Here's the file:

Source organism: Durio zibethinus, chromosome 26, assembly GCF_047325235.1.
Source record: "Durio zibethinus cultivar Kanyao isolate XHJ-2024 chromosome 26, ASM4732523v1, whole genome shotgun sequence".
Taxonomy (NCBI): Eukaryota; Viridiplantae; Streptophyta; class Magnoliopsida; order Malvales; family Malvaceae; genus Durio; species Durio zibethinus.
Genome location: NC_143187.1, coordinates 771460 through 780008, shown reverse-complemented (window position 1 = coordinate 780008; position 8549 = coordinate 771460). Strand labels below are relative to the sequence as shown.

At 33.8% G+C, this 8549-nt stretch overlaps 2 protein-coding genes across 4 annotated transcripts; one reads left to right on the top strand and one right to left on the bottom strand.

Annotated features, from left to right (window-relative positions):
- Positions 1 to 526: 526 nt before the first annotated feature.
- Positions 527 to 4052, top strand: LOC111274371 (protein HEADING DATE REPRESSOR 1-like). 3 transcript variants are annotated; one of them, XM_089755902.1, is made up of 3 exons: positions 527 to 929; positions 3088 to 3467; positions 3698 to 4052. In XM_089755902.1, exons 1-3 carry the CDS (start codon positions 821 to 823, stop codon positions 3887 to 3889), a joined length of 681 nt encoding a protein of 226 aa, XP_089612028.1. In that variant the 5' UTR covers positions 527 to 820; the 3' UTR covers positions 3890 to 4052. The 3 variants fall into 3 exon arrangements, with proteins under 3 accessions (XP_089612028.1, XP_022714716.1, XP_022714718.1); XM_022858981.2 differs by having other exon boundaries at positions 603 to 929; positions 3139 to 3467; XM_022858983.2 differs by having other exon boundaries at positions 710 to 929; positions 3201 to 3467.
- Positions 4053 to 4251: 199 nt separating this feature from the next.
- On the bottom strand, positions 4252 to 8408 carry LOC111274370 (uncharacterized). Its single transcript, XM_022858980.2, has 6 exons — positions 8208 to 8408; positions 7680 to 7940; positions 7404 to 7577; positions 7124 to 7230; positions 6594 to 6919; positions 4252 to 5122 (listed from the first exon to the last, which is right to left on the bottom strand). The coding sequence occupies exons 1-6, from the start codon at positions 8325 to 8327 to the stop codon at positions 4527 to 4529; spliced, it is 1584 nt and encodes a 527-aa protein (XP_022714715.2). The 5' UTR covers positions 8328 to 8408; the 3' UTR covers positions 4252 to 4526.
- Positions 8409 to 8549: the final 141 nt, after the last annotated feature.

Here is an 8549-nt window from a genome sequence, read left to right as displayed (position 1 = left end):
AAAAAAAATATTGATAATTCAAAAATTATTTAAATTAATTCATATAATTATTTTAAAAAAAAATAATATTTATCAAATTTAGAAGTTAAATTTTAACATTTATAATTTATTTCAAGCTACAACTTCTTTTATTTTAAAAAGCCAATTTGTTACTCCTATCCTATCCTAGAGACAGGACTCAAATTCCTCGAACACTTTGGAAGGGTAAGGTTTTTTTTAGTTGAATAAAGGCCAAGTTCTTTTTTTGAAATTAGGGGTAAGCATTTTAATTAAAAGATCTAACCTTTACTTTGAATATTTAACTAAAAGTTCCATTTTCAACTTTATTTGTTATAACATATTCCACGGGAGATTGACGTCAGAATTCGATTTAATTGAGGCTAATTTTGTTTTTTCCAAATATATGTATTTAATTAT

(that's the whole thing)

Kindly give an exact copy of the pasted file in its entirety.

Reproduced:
Source organism: Durio zibethinus, chromosome 26, assembly GCF_047325235.1.
Source record: "Durio zibethinus cultivar Kanyao isolate XHJ-2024 chromosome 26, ASM4732523v1, whole genome shotgun sequence".
Taxonomy (NCBI): Eukaryota; Viridiplantae; Streptophyta; class Magnoliopsida; order Malvales; family Malvaceae; genus Durio; species Durio zibethinus.
Genome location: NC_143187.1, coordinates 771460 through 780008, shown reverse-complemented (window position 1 = coordinate 780008; position 8549 = coordinate 771460). Strand labels below are relative to the sequence as shown.

At 33.8% G+C, this 8549-nt stretch overlaps 2 protein-coding genes across 4 annotated transcripts; one reads left to right on the top strand and one right to left on the bottom strand.

Annotated features, from left to right (window-relative positions):
- Positions 1 to 526: 526 nt before the first annotated feature.
- Positions 527 to 4052, top strand: LOC111274371 (protein HEADING DATE REPRESSOR 1-like). 3 transcript variants are annotated; one of them, XM_089755902.1, is made up of 3 exons: positions 527 to 929; positions 3088 to 3467; positions 3698 to 4052. In XM_089755902.1, exons 1-3 carry the CDS (start codon positions 821 to 823, stop codon positions 3887 to 3889), a joined length of 681 nt encoding a protein of 226 aa, XP_089612028.1. In that variant the 5' UTR covers positions 527 to 820; the 3' UTR covers positions 3890 to 4052. The 3 variants fall into 3 exon arrangements, with proteins under 3 accessions (XP_089612028.1, XP_022714716.1, XP_022714718.1); XM_022858981.2 differs by having other exon boundaries at positions 603 to 929; positions 3139 to 3467; XM_022858983.2 differs by having other exon boundaries at positions 710 to 929; positions 3201 to 3467.
- Positions 4053 to 4251: 199 nt separating this feature from the next.
- On the bottom strand, positions 4252 to 8408 carry LOC111274370 (uncharacterized). Its single transcript, XM_022858980.2, has 6 exons — positions 8208 to 8408; positions 7680 to 7940; positions 7404 to 7577; positions 7124 to 7230; positions 6594 to 6919; positions 4252 to 5122 (listed from the first exon to the last, which is right to left on the bottom strand). The coding sequence occupies exons 1-6, from the start codon at positions 8325 to 8327 to the stop codon at positions 4527 to 4529; spliced, it is 1584 nt and encodes a 527-aa protein (XP_022714715.2). The 5' UTR covers positions 8328 to 8408; the 3' UTR covers positions 4252 to 4526.
- Positions 8409 to 8549: the final 141 nt, after the last annotated feature.

Here is an 8549-nt window from a genome sequence, read left to right as displayed (position 1 = left end):
AAAAAAAATATTGATAATTCAAAAATTATTTAAATTAATTCATATAATTATTTTAAAAAAAAATAATATTTATCAAATTTAGAAGTTAAATTTTAACATTTATAATTTATTTCAAGCTACAACTTCTTTTATTTTAAAAAGCCAATTTGTTACTCCTATCCTATCCTAGAGACAGGACTCAAATTCCTCGAACACTTTGGAAGGGTAAGGTTTTTTTTAGTTGAATAAAGGCCAAGTTCTTTTTTTGAAATTAGGGGTAAGCATTTTAATTAAAAGATCTAACCTTTACTTTGAATATTTAACTAAAAGTTCCATTTTCAACTTTATTTGTTATAACATATTCCACGGGAGATTGACGTCAGAATTCGATTTAATTGAGGCTAATTTTGTTTTTTCCAAATATATGTATTTAATTAT